THE PIONEERS IN MEDICAL AND PUBLIC HEALTH PROFESSIONS IN ETHIOPIA:
NARRATIVES AND ATTRIBUTES OF LEADERSHIP
By Dr. Ahmed A. Moen, Howard University, Washington, D.C. USA
• “Some are born great; some achieve greatness, some greatness thrust upon them”. Anonymous.
• For large majority of Africa’s population sustainable balanced development is still a deferred dream only to be fulfilled with hope, resourcefulness and resilience. Leadership is one component of the equation but the other is grassroots organization for change, stability and peace for all.
This is an opportunity to reflect on the lifetime narratives and attributes of our mortal and the living health professionals as fallible humans with indomitable spirit to serve the needy, heal the sick, mourn the dead and nurture the offspring through education and guidance. All of the above attributes of leadership and greatness inspire hope for many to enjoy health as: “…a complete state of physical, mental and social well-being and merely the absence of disease of infirmity and is a fundamental human rights …” [WHO, 1946] The theme of this paper is not humdrum rhetoric of who the Ethiopians were or lament who they are now when we know we are diverse peoples with more in common than differences. It is an effort to personify leadership attributes of heroes and heroines, some of whom considered to be icons, exemplars or charismatic persons who lived in present or bygone history. These trail blazers will be remembered for a single or all of the above mentioned three attributes of greatness within a broader spectrum of their ideas and actions. Among the distinguished attributes usually included patience, resilience and vision intended to leave durable legacy for the entire health professions.
For sure, good leaders are fallible, accountable, responsible human beings. However, the balance sheet will show that their lifetime narratives were as challenging as ours. Their deeds will remain on books as instructive guidance for many succeeding generations. Of course, not every person who was or is “first” of this or that generation will be remembered as having a singular or plural attribute/s which signified the pioneer status. However, given the variety of contexts and timings, their contributions will b0e considered equally and they will deserve memorable mention in the history of medicine and public health.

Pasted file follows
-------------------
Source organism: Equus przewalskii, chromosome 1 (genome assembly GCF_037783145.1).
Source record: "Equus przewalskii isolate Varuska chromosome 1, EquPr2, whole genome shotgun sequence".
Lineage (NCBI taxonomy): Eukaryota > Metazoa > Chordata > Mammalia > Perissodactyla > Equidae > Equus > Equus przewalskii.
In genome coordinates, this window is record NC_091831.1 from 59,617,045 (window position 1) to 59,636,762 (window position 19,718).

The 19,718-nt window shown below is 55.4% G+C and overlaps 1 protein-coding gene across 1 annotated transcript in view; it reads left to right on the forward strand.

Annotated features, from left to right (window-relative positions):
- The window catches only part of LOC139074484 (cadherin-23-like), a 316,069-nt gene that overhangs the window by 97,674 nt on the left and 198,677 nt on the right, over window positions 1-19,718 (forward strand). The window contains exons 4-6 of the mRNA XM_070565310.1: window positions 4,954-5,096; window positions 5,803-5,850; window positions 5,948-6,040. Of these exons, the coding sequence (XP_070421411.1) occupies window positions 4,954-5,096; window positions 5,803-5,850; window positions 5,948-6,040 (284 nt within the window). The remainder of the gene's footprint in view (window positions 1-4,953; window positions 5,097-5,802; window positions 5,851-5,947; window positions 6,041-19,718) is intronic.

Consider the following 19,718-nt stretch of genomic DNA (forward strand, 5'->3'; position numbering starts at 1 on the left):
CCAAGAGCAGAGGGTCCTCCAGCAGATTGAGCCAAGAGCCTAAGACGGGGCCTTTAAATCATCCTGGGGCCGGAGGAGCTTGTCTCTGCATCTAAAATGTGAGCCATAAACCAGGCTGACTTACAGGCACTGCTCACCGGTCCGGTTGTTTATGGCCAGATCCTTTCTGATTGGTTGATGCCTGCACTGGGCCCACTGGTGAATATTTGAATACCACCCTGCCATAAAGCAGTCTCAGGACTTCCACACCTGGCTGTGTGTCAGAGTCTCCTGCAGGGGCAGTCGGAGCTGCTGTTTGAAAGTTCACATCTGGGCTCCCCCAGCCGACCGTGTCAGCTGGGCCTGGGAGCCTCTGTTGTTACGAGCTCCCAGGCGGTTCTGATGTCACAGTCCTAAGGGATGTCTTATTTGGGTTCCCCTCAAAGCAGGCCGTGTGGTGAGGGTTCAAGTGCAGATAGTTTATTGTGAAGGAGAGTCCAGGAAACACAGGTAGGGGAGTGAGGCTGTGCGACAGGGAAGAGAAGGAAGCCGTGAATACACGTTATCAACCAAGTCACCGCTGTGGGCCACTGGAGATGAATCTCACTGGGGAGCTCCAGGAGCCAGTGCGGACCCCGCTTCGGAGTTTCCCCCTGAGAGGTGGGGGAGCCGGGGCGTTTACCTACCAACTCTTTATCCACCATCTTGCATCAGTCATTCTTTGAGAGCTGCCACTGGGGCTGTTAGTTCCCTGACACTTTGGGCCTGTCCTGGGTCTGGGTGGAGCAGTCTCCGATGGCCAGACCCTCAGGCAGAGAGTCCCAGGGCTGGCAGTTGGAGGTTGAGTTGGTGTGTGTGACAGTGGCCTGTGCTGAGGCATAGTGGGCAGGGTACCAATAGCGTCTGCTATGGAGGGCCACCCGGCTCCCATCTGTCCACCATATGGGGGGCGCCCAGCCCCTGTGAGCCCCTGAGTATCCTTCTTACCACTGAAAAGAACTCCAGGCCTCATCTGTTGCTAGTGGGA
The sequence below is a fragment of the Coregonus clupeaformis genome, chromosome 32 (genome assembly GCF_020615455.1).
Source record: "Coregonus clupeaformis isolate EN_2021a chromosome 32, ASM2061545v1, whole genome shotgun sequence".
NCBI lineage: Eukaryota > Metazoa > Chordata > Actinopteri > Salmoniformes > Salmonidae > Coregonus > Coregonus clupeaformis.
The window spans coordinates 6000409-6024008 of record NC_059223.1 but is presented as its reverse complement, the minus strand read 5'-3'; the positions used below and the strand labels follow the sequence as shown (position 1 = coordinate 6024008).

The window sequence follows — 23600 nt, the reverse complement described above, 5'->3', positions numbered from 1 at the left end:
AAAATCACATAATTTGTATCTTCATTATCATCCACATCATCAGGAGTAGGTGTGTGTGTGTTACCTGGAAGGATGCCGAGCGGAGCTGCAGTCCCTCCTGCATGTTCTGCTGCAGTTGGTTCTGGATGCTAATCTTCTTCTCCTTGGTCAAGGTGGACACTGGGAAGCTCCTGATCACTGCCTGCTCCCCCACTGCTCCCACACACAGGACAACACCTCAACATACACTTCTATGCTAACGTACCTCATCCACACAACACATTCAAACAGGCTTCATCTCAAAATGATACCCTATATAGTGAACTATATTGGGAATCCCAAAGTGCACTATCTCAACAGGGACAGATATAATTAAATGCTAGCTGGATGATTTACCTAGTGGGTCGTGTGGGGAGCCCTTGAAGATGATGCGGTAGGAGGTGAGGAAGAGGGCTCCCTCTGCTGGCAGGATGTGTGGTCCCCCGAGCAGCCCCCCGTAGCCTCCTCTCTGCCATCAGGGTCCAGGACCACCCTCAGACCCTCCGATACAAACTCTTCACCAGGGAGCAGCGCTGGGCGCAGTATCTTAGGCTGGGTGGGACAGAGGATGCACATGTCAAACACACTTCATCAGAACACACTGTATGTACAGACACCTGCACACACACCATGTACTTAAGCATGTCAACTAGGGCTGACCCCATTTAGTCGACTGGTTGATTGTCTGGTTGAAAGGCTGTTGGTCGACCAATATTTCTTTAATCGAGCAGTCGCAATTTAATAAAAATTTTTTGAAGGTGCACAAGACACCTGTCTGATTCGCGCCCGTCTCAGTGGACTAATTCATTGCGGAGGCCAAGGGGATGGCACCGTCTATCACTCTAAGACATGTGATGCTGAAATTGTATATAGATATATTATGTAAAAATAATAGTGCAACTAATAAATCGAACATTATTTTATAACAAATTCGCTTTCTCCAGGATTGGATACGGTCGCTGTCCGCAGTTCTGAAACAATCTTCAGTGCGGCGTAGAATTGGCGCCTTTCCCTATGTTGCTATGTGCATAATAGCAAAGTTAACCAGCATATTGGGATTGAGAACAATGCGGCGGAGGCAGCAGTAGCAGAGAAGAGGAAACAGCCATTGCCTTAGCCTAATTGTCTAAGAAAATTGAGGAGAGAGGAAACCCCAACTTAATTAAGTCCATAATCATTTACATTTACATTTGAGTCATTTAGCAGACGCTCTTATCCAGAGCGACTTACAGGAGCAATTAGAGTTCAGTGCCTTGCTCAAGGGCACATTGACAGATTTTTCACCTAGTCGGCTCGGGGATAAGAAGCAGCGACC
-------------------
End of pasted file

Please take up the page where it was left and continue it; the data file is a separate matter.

Collecting and restoring institutional memory where there were no systematic journal keepers or chroniclers is a daunting job and subject to lapses. To recall the outstanding attributes of leaders behooves us to remember the relevance, context and styles of their involvements as change agents and how seriously they kept the promise for the entire health professions. Indeed, the urgency to recollect their significant works by ways of oral or written narratives before the living memory reservoir dries up or fades way is civic and scholarly obligations. Those of us who remember tidbit narratives told by their friends, parents, relatives, biographers or those who have scholarly interest in studying leadership styles and attributes owe the Ethiopian health professions some debts. The best way to pay back is to focus on their invaluable legacy which should be judged by a continuum scale of relative ideas and actions taken from the time their first deeds were enacted as beacons of hope on the hilltop.
A good number of the Ethiopian health professionals named or unnamed in this paper qualify to be heroes and heroines because they have paved the trails for the succeeding generations. By no stretch of imagination this is an exhaustive list of the numerous names and works of health professionals in Ethiopia. Those of us, who remember other unnamed personalities, are kindly invited to bring on their favorite lifetime heroes or heroines for recognition. It is important at this time to recognize selective pioneers as examples and their works as our legacy to keep. I